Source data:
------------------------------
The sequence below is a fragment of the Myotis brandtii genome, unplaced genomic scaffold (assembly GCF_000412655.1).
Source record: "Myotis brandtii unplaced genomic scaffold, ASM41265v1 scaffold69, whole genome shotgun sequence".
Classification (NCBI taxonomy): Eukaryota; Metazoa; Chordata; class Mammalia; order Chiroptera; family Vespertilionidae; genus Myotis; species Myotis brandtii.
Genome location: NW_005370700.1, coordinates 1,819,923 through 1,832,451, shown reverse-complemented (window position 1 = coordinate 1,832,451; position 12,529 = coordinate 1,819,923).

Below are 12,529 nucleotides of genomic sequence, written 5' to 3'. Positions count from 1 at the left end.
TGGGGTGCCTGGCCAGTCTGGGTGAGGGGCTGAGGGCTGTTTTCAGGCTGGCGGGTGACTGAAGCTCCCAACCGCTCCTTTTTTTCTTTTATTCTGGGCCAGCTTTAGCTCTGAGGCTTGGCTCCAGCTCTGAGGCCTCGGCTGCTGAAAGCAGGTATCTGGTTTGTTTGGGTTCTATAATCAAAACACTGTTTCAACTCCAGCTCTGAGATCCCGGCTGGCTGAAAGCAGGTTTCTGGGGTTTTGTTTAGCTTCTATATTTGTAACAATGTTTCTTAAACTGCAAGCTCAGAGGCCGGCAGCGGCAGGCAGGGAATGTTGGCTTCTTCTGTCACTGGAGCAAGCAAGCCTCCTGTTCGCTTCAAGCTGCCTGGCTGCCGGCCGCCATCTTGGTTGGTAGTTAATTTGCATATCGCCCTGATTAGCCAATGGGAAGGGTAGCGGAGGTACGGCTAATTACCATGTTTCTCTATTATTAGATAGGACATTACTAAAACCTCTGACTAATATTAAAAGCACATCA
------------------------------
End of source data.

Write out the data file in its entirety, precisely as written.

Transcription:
The sequence below is a fragment of the Myotis brandtii genome, unplaced genomic scaffold (assembly GCF_000412655.1).
Source record: "Myotis brandtii unplaced genomic scaffold, ASM41265v1 scaffold69, whole genome shotgun sequence".
Classification (NCBI taxonomy): Eukaryota; Metazoa; Chordata; class Mammalia; order Chiroptera; family Vespertilionidae; genus Myotis; species Myotis brandtii.
Genome location: NW_005370700.1, coordinates 1,819,923 through 1,832,451, shown reverse-complemented (window position 1 = coordinate 1,832,451; position 12,529 = coordinate 1,819,923).

Below are 12,529 nucleotides of genomic sequence, written 5' to 3'. Positions count from 1 at the left end.
TGGGGTGCCTGGCCAGTCTGGGTGAGGGGCTGAGGGCTGTTTTCAGGCTGGCGGGTGACTGAAGCTCCCAACCGCTCCTTTTTTTCTTTTATTCTGGGCCAGCTTTAGCTCTGAGGCTTGGCTCCAGCTCTGAGGCCTCGGCTGCTGAAAGCAGGTATCTGGTTTGTTTGGGTTCTATAATCAAAACACTGTTTCAACTCCAGCTCTGAGATCCCGGCTGGCTGAAAGCAGGTTTCTGGGGTTTTGTTTAGCTTCTATATTTGTAACAATGTTTCTTAAACTGCAAGCTCAGAGGCCGGCAGCGGCAGGCAGGGAATGTTGGCTTCTTCTGTCACTGGAGCAAGCAAGCCTCCTGTTCGCTTCAAGCTGCCTGGCTGCCGGCCGCCATCTTGGTTGGTAGTTAATTTGCATATCGCCCTGATTAGCCAATGGGAAGGGTAGCGGAGGTACGGCTAATTACCATGTTTCTCTATTATTAGATAGGACATTACTAAAACCTCTGACTAATATTAAAAGCACATCA